Beet pulp is a by-product of sugar production but for some reason there is more negative and inaccurate information floating around on the internet about beet pulp than any equine feed ingredient you can name.
Beet pulp is the fibrous portion of the sugar beet below ground root which remains after it has been soaked in hot water to remove the sugar. It has a calorie yield similar to oats but because it is fermented like hay does not produce a blood sugar spike like grains do. Even if the pulp has high residual sugar or had molasses added to it, careful thorough rinsing, soaking and rinsing again can remove that to make it safe even for horses with insulin resistance.
Beet pulp can absorb 4 times its dry weight in water, which results in a high volume but low calorie meal and a good way to get extra water and supplements into the horse. It has good protein levels of 9 to 10% and is a good source of calcium. It can help substitute for hay as a fiber source during periods of shortage.
Those are the facts. Here are some of the unsubstantiated claims.
Myth: Beets are treated with a chemical defoliant to kill the top leaves before they are harvested. Completely untrue. The leaves are removed mechanically.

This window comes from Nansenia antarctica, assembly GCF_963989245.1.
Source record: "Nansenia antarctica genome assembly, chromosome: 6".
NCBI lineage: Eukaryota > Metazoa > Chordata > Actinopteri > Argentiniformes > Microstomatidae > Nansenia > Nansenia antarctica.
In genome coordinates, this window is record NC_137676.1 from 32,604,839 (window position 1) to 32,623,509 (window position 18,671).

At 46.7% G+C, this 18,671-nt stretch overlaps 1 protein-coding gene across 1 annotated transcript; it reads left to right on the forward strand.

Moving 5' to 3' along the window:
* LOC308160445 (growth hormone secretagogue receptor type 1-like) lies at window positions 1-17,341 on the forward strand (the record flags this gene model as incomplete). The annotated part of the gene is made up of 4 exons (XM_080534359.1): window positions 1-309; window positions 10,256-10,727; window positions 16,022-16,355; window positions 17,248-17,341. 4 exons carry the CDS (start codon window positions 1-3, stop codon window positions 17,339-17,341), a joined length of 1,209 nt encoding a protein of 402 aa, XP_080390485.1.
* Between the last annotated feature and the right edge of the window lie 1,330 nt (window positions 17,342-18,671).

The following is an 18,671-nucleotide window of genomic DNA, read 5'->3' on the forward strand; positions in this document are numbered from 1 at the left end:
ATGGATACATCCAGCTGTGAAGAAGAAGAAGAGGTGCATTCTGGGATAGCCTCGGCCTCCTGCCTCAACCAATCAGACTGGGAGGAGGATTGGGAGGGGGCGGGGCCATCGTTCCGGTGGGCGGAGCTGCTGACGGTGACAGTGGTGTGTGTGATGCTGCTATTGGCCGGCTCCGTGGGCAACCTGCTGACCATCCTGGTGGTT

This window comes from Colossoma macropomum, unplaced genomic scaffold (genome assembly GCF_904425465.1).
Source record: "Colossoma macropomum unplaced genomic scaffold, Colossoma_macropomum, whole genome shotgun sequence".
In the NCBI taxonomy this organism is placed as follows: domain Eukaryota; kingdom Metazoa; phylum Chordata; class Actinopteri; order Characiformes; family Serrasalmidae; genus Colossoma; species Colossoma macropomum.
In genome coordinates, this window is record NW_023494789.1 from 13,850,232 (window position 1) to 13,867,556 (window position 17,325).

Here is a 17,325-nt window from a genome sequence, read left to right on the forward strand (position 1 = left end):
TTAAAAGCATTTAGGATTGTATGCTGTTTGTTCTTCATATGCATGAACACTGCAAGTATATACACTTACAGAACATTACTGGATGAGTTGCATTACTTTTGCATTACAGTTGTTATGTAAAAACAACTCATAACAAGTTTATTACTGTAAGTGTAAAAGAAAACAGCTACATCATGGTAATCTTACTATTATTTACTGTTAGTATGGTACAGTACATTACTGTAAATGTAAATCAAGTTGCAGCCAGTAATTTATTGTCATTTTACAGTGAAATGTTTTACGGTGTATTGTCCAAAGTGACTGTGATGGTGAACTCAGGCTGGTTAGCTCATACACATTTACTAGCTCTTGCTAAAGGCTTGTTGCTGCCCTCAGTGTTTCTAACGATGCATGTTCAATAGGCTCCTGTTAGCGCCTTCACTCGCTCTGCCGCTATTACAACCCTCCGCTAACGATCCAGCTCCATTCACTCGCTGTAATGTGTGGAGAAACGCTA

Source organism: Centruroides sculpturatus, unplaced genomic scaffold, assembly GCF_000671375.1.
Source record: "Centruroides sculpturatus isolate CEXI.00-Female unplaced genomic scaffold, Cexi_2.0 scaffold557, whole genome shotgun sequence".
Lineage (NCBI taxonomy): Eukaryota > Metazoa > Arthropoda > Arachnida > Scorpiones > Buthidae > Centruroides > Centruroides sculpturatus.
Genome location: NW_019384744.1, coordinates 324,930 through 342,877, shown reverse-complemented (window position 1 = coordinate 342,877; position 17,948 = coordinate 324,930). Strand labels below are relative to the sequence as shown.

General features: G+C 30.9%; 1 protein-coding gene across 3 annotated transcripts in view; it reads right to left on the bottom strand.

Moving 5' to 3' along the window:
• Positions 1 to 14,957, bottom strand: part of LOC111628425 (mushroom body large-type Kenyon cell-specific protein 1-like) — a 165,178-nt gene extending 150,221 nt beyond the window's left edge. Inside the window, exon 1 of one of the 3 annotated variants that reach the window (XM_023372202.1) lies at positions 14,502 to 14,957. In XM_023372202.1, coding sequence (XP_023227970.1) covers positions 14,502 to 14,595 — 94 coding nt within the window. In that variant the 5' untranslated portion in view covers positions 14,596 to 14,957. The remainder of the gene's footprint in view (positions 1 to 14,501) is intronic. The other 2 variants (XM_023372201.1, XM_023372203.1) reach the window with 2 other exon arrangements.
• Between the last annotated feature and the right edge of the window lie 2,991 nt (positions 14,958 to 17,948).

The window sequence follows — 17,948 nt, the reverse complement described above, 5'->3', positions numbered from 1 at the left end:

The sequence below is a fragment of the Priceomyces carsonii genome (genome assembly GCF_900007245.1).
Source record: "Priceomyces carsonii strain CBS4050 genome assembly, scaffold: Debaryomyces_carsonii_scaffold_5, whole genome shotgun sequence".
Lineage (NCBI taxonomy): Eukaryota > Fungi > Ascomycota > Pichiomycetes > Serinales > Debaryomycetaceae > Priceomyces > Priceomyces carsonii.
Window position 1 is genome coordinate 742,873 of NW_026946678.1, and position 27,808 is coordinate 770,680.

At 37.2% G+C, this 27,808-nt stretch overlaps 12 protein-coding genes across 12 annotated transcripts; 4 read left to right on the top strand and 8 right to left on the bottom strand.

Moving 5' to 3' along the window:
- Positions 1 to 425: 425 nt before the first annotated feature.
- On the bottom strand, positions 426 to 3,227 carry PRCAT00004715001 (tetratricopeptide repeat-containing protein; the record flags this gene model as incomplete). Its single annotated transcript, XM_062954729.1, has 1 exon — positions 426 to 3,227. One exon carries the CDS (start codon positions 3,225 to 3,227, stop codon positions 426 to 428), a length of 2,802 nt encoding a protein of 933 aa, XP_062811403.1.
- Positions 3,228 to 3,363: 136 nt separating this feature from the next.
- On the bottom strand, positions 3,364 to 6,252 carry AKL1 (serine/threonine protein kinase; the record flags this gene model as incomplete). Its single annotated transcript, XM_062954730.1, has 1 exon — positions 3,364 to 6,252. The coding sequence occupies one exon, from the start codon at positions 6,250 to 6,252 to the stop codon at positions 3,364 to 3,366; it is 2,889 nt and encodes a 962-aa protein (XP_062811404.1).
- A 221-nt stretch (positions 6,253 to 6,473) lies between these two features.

Myth: Beet pulp also contains the leaves and can cause oxalate poisoning. False. There are no leaves in beet pulp and oxalate levels are very low.
Myth: Production of the pulp involves many harsh chemicals. Nope. No chemicals are used in the production of the pulp, which is what remains after hot water soaking of the beet roots. The only chemicals involved are low levels of antimicrobials/biocides to control bacterial growth in the sugar water. The most common is hydrogen sulfide, which is also the biocide used to preserve wines.
Myth: Beet pulp causes hind end weakness and muscle loss. This doesn’t even make any sense. The person claiming this tries to claim it is because oxalate in beet pulp (see above) ties up calcium and causes the horse to not be able to digest/absorb nutrients properly. Again, this is science fiction. Oxalate toxicity is a real thing, but not from beet pulp, and interfering with digestion and absorption is not one of the effects in any case.
Myth: Beet pulp is high in insoluble fiber and poorly digestible. Exactly the opposite is true. It is lower in insoluble fiber than grass/hay, high in soluble fiber and very easily digested in the large intestine by fermentation.
Another criticism, that much beet pulp is now from GMO plants, will be addressed in detail in another blog. For now, I just want to address that glyphosate/Roundup residues in sugar made from GMO beets is zero – undetectable. Levels I have seen for the pulp are also extremely low, less than 1 ppm. This is not surprising considering that glyphosate is water soluble and the beets undergo extensive washing and soaking.
There will always be horses that do not do well on particular feed ingredients but there is no reason to universally condemn beet pulp. It is an excellent diet addition for most horses.
Eleanor Kellon, VMD